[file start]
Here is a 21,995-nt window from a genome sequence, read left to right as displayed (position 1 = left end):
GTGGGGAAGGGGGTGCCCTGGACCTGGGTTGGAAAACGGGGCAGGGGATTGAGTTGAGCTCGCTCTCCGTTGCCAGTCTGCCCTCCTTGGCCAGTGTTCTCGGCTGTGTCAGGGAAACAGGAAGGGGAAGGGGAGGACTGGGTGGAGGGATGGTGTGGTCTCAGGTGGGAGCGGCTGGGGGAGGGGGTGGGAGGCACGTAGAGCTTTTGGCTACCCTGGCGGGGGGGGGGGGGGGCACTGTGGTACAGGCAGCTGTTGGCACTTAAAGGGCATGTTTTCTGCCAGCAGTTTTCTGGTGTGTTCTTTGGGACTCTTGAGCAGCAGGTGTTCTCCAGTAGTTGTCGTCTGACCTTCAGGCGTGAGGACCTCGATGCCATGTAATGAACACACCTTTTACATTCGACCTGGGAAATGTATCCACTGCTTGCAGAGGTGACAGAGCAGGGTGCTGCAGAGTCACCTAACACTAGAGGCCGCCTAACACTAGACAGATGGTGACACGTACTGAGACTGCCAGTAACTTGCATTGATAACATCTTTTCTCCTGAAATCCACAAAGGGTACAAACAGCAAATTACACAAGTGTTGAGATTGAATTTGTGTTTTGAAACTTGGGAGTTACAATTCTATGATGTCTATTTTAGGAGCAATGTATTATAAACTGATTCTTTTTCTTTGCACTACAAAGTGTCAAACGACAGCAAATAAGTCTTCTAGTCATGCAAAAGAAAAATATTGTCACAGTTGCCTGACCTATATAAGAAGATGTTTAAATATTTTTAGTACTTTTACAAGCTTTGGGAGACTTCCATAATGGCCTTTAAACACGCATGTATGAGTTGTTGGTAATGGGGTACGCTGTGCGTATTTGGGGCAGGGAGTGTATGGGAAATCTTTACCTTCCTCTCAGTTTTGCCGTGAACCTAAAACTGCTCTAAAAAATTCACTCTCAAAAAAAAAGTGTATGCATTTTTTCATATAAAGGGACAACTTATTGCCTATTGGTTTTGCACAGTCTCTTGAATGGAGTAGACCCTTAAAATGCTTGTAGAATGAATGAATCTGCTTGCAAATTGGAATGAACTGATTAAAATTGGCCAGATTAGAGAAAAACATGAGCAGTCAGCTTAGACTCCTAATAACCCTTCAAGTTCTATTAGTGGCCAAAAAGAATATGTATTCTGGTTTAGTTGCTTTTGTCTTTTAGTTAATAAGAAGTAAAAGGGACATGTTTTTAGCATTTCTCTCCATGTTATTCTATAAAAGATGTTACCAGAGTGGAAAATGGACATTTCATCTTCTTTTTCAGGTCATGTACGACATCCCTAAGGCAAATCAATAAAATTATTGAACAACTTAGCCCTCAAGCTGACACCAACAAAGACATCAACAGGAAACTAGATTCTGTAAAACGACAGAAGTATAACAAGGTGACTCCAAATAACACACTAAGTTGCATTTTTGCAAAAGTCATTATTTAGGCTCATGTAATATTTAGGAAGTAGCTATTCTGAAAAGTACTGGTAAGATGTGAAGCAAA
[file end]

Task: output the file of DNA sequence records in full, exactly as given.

Here is a 21,995-nt window from a genome sequence, read left to right as displayed (position 1 = left end):
GTGGGGAAGGGGGTGCCCTGGACCTGGGTTGGAAAACGGGGCAGGGGATTGAGTTGAGCTCGCTCTCCGTTGCCAGTCTGCCCTCCTTGGCCAGTGTTCTCGGCTGTGTCAGGGAAACAGGAAGGGGAAGGGGAGGACTGGGTGGAGGGATGGTGTGGTCTCAGGTGGGAGCGGCTGGGGGAGGGGGTGGGAGGCACGTAGAGCTTTTGGCTACCCTGGCGGGGGGGGGGGGGGGCACTGTGGTACAGGCAGCTGTTGGCACTTAAAGGGCATGTTTTCTGCCAGCAGTTTTCTGGTGTGTTCTTTGGGACTCTTGAGCAGCAGGTGTTCTCCAGTAGTTGTCGTCTGACCTTCAGGCGTGAGGACCTCGATGCCATGTAATGAACACACCTTTTACATTCGACCTGGGAAATGTATCCACTGCTTGCAGAGGTGACAGAGCAGGGTGCTGCAGAGTCACCTAACACTAGAGGCCGCCTAACACTAGACAGATGGTGACACGTACTGAGACTGCCAGTAACTTGCATTGATAACATCTTTTCTCCTGAAATCCACAAAGGGTACAAACAGCAAATTACACAAGTGTTGAGATTGAATTTGTGTTTTGAAACTTGGGAGTTACAATTCTATGATGTCTATTTTAGGAGCAATGTATTATAAACTGATTCTTTTTCTTTGCACTACAAAGTGTCAAACGACAGCAAATAAGTCTTCTAGTCATGCAAAAGAAAAATATTGTCACAGTTGCCTGACCTATATAAGAAGATGTTTAAATATTTTTAGTACTTTTACAAGCTTTGGGAGACTTCCATAATGGCCTTTAAACACGCATGTATGAGTTGTTGGTAATGGGGTACGCTGTGCGTATTTGGGGCAGGGAGTGTATGGGAAATCTTTACCTTCCTCTCAGTTTTGCCGTGAACCTAAAACTGCTCTAAAAAATTCACTCTCAAAAAAAAAGTGTATGCATTTTTTCATATAAAGGGACAACTTATTGCCTATTGGTTTTGCACAGTCTCTTGAATGGAGTAGACCCTTAAAATGCTTGTAGAATGAATGAATCTGCTTGCAAATTGGAATGAACTGATTAAAATTGGCCAGATTAGAGAAAAACATGAGCAGTCAGCTTAGACTCCTAATAACCCTTCAAGTTCTATTAGTGGCCAAAAAGAATATGTATTCTGGTTTAGTTGCTTTTGTCTTTTAGTTAATAAGAAGTAAAAGGGACATGTTTTTAGCATTTCTCTCCATGTTATTCTATAAAAGATGTTACCAGAGTGGAAAATGGACATTTCATCTTCTTTTTCAGGTCATGTACGACATCCCTAAGGCAAATCAATAAAATTATTGAACAACTTAGCCCTCAAGCTGACACCAACAAAGACATCAACAGGAAACTAGATTCTGTAAAACGACAGAAGTATAACAAGGTGACTCCAAATAACACACTAAGTTGCATTTTTGCAAAAGTCATTATTTAGGCTCATGTAATATTTAGGAAGTAGCTATTCTGAAAAGTACTGGTAAGATGTGAAGCAAA